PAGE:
"The skin is the largest organ of the body, with a total area of about 20 square feet. The skin protects us from microbes and the elements, helps regulate body temperature, and permits the sensations of touch, heat, and cold.
Skin has three layers: The epidermis, the outermost layer of skin, provides a waterproof barrier and creates our skin tone.
The dermis, beneath the epidermis, contains tough connective tissue, hair follicles, and sweat glands.
The deeper subcutaneous tissue (hypodermis) is made of fat and connective tissue.
The skin’s color is created by special cells called melanocytes, which produce the pigment melanin. Melanocytes are located in the epidermis."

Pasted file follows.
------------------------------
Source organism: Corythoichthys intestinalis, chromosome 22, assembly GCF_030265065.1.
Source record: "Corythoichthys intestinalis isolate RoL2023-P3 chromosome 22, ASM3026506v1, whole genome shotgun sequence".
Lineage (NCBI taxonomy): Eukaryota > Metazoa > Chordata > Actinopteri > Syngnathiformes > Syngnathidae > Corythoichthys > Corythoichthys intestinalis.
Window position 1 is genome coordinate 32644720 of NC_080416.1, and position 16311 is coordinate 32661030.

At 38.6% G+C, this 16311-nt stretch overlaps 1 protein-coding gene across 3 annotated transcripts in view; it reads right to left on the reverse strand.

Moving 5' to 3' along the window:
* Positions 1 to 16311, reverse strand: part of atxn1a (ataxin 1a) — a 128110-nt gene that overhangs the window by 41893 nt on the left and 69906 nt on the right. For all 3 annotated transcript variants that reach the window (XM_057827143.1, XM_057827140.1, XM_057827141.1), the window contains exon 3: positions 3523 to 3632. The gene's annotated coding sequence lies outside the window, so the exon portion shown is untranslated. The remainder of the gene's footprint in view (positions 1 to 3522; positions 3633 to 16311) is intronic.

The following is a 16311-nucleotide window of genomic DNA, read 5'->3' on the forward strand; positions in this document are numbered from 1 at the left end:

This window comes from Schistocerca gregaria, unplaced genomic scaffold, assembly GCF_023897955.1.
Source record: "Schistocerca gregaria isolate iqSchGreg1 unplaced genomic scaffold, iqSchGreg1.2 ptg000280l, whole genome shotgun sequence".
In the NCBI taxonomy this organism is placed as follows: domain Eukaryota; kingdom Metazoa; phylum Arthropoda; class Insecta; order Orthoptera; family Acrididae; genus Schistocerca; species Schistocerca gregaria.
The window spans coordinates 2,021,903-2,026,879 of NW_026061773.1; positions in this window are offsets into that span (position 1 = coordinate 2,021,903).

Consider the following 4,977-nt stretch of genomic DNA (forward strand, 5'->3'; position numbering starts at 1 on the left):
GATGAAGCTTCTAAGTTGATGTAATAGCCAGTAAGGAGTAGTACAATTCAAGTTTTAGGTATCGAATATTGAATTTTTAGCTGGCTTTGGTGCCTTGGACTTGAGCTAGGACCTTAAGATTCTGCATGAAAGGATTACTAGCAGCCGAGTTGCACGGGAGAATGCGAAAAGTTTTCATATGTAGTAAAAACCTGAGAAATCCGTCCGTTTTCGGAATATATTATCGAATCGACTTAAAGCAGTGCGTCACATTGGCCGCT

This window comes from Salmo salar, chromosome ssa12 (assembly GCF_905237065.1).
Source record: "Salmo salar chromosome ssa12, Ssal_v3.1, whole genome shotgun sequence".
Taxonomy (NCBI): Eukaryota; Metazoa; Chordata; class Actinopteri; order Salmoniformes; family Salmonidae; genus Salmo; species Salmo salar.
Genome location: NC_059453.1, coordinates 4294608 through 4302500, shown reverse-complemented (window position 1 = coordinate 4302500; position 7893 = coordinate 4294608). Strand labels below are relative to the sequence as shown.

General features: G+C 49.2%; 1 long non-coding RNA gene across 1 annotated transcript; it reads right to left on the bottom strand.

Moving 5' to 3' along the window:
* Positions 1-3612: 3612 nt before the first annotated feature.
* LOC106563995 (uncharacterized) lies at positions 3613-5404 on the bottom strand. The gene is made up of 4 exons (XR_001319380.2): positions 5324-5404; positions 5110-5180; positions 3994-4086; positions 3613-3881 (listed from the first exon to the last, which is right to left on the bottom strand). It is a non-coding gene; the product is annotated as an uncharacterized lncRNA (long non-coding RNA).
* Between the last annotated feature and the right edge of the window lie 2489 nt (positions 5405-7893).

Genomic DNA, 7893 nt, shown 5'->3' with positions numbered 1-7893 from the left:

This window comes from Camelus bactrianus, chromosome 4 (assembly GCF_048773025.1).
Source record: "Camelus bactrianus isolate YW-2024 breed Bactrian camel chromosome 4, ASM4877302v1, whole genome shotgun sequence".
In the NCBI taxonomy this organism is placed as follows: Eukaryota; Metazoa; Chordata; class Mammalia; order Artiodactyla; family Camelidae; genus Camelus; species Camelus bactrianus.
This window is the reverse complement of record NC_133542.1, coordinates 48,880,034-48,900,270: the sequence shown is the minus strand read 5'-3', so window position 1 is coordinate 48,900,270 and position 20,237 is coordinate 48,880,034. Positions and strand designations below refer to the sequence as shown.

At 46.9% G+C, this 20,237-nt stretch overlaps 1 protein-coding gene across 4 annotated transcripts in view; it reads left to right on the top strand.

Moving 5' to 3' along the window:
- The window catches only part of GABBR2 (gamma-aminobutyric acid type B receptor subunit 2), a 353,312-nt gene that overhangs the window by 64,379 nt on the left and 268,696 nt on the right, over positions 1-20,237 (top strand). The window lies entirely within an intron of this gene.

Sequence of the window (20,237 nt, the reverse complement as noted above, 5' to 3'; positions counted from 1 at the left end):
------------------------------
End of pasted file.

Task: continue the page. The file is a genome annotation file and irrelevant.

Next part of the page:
A paresthesia is an abnormal sensation of tingling, numbness, or burning. Paresthesias are usually felt in the hands, feet, arms, or legs, but can be felt anywhere. The sensation is usually unpleasant. Most people have experienced paresthesia, in the form of the pins-and-needles sensation that occurs when an arm or leg briefly “falls asleep.” The sensation is caused by sustained pressure placed on a nerve. This kind of paresthesia is temporary and reversible.